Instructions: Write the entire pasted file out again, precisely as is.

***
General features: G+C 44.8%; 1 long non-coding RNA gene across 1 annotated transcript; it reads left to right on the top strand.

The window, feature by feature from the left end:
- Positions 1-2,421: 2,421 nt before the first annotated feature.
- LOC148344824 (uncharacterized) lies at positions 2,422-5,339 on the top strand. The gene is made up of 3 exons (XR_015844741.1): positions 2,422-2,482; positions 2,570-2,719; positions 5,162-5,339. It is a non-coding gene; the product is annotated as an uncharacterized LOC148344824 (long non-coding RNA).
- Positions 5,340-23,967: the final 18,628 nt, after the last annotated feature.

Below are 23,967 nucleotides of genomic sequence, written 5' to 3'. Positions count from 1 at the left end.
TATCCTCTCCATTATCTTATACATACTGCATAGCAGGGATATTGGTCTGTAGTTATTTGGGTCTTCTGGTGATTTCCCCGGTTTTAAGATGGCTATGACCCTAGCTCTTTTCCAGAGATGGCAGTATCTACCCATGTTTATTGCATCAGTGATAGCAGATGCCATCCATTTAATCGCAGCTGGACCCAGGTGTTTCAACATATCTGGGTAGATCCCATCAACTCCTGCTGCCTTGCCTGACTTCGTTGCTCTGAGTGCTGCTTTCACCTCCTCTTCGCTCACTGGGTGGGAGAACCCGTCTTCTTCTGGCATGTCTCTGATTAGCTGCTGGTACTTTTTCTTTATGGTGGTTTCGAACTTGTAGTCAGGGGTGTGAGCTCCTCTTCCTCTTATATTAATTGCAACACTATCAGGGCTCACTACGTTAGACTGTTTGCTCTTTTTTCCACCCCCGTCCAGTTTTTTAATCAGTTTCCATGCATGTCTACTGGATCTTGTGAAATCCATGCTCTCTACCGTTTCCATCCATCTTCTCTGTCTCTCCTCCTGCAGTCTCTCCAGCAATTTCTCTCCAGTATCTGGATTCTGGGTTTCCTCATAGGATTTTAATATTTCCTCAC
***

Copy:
General features: G+C 44.8%; 1 long non-coding RNA gene across 1 annotated transcript; it reads left to right on the top strand.

The window, feature by feature from the left end:
- Positions 1-2,421: 2,421 nt before the first annotated feature.
- LOC148344824 (uncharacterized) lies at positions 2,422-5,339 on the top strand. The gene is made up of 3 exons (XR_015844741.1): positions 2,422-2,482; positions 2,570-2,719; positions 5,162-5,339. It is a non-coding gene; the product is annotated as an uncharacterized LOC148344824 (long non-coding RNA).
- Positions 5,340-23,967: the final 18,628 nt, after the last annotated feature.

Below are 23,967 nucleotides of genomic sequence, written 5' to 3'. Positions count from 1 at the left end.
TATCCTCTCCATTATCTTATACATACTGCATAGCAGGGATATTGGTCTGTAGTTATTTGGGTCTTCTGGTGATTTCCCCGGTTTTAAGATGGCTATGACCCTAGCTCTTTTCCAGAGATGGCAGTATCTACCCATGTTTATTGCATCAGTGATAGCAGATGCCATCCATTTAATCGCAGCTGGACCCAGGTGTTTCAACATATCTGGGTAGATCCCATCAACTCCTGCTGCCTTGCCTGACTTCGTTGCTCTGAGTGCTGCTTTCACCTCCTCTTCGCTCACTGGGTGGGAGAACCCGTCTTCTTCTGGCATGTCTCTGATTAGCTGCTGGTACTTTTTCTTTATGGTGGTTTCGAACTTGTAGTCAGGGGTGTGAGCTCCTCTTCCTCTTATATTAATTGCAACACTATCAGGGCTCACTACGTTAGACTGTTTGCTCTTTTTTCCACCCCCGTCCAGTTTTTTAATCAGTTTCCATGCATGTCTACTGGATCTTGTGAAATCCATGCTCTCTACCGTTTCCATCCATCTTCTCTGTCTCTCCTCCTGCAGTCTCTCCAGCAATTTCTCTCCAGTATCTGGATTCTGGGTTTCCTCATAGGATTTTAATATTTCCTCAC